image-20160115-7351-uv6wjpViolent protests are roiling Burundi’s capital, Bujumbura. Reuters/Goran Tomasevic

January 18, 2016

As the violent power struggle in Burundi continues to rumble away, observers have increasingly focused on the row between the Burundian government and the African Union (AU).

It all started when the AU threatened to send a contingent of 5,000 troops into Burundi to stem the wave of violence that began in April 2015, a proposal which Burundi’s government has angrily rejected.

However, as civilian deaths continue to mount and the prospect of meaningful peace talks slips out of reach, it is worth asking if the AU really can keep people safe.

The AU’s performance has implications not just for elite politics, but for ordinary African citizens, too. More than ten years after the organisation’s intervention in Burundi, where it first sought to prove itself as a peace and security actor, it now risks failing to perform properly in a reprise.

After many years of slow United Nations Security Council responses to African tragedies, especially the Rwandan genocide, African leaders began seeking alternative means of dealing with African insecurities on a self-reliant basis. The result of this was the Constitutive Act that created the AU as successor to the ineffective Organisation of African Unity (OAU), which had mostly failed to promote development and peace on the continent.

The AU is set up to be markedly different. One of its most important principles is non-indifference, as opposed to the international norm of non-intervention in the internal matters of a sovereign country. This is supposed to enable faster and more decisive action, especially when there is high risk of conflict, violence and death.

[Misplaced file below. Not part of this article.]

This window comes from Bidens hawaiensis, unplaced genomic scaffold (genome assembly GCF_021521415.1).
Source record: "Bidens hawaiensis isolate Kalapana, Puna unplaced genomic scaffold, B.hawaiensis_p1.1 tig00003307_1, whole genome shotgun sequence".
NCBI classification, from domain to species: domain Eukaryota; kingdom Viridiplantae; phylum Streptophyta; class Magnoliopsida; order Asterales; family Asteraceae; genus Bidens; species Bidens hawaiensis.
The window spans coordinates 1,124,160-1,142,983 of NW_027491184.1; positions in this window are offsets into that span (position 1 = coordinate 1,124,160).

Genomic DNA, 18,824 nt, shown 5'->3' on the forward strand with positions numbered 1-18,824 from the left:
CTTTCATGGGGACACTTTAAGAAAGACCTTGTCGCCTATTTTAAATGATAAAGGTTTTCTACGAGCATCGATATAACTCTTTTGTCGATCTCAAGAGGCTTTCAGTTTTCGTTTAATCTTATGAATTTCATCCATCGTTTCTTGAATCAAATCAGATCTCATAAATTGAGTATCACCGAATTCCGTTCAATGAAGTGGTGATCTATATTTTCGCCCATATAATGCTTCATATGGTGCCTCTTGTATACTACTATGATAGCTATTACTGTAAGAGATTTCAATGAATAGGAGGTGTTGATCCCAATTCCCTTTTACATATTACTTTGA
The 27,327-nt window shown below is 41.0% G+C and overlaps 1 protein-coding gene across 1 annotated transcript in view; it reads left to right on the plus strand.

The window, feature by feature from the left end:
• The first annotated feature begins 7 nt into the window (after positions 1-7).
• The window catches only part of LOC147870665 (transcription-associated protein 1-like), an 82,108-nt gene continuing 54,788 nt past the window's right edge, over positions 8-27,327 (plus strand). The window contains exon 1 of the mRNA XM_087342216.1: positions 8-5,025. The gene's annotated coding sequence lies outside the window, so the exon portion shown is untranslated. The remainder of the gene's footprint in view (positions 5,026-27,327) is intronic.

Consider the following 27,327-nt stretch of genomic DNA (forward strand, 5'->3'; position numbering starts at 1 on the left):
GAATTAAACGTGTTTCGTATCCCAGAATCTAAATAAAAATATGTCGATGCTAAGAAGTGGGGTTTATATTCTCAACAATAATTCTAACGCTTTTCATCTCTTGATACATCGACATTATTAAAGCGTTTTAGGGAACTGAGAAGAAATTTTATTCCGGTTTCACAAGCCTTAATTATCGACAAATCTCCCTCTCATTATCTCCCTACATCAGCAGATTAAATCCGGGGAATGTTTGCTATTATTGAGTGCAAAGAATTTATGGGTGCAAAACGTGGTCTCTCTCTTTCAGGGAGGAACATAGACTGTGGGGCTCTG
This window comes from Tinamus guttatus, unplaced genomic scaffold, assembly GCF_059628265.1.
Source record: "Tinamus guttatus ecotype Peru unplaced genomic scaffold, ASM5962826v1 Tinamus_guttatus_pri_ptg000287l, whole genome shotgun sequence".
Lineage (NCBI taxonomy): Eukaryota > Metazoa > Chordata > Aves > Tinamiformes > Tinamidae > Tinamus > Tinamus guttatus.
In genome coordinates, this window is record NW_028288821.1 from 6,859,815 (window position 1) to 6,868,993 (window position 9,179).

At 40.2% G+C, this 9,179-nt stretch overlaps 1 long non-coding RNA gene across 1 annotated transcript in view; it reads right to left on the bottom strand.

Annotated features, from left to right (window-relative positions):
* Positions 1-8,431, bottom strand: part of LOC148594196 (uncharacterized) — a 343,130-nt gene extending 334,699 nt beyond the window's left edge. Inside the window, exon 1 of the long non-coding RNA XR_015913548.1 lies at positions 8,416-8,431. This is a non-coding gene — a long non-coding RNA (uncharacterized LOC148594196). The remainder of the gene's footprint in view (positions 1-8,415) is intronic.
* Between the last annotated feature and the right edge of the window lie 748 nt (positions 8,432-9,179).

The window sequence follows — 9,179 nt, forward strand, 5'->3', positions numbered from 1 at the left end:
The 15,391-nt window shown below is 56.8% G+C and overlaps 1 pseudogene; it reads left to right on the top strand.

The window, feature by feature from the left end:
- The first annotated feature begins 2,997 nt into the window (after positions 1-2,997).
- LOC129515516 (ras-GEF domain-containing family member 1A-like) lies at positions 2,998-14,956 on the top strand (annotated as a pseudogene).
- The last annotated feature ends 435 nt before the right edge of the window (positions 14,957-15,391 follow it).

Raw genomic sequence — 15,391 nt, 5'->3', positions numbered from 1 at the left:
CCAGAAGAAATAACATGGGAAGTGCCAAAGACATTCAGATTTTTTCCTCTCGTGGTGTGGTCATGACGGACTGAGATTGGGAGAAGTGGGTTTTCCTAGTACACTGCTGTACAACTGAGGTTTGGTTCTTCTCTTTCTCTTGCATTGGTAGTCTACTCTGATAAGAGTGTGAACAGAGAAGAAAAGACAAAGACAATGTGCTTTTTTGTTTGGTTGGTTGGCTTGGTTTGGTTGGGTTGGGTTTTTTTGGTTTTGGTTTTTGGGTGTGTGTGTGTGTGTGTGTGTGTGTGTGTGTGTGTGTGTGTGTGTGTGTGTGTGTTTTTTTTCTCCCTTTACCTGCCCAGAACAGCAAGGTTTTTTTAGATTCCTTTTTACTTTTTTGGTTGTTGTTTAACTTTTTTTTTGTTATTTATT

This approach to peace and security is meant to be people-centred – a departure from the old OAU, which served as a talking shop for the ruling elites. That much is reflected in the fact that the Peace and Security portfolio of the AU is its biggest in terms of both personnel and budget.

But with the Peace and Security Council still groping around for solutions to the violent clashes between Burundi’s government forces and the opposition, this seriousness is in doubt and indeed the AU’s legitimacy called into question due to its approach so far to the crisis.

Muddled from the beginning

There is currently no end to the crisis in sight. A direct result of President Pierre Nkurunziza seeking a third term in office, the term extension does not directly breach AU principles since Burundi’s Constitutional Court allowed it. But Burundi has clearly violated the spirit of the AU’s principles – and the AU’s position has been muddled from the beginning.

Burundi’s President Nkurunziza. Reuters

While it’s now at odds with the Nkurunziza government over the prospect of external military intervention, it hasn’t explicitly challenged his consolidation of power; since the violence started, its response has amounted to little more than a plethora of declarations condemning the violence.

The AU has failed to make innovative use of its moral and material capabilities to bring about peace in the country. Rather, it has embraced the simplistic argument that the crisis is a brewing genocide. This declaration however has important implications for the available options of preventing more deaths.

The spectre of civil war looms larger than ever, and Africa’s ruling elites want to avoid another one at all costs – but not any more than Burundians themselves do.

The AU now seems to be at an impasse. It may be seen as having implicitly supported Nkurunziza with its silence during the third-term debates across the continent – and the same government has now rejected the AU’s proposal for a troop deployment to establish and keep the peace.

Suddenly, the AU’s legitimacy is starting to look deeply precarious. Can it really be trusted to facilitate peace negotiations and the national dialogue necessary for a return to normality? Above all, by fumbling the crisis, the AU is failing ordinary Burundians – who’ve so far been largely left out of the story.

Toni Haastrup

Lecturer in International Security, University of Kent

The Conversation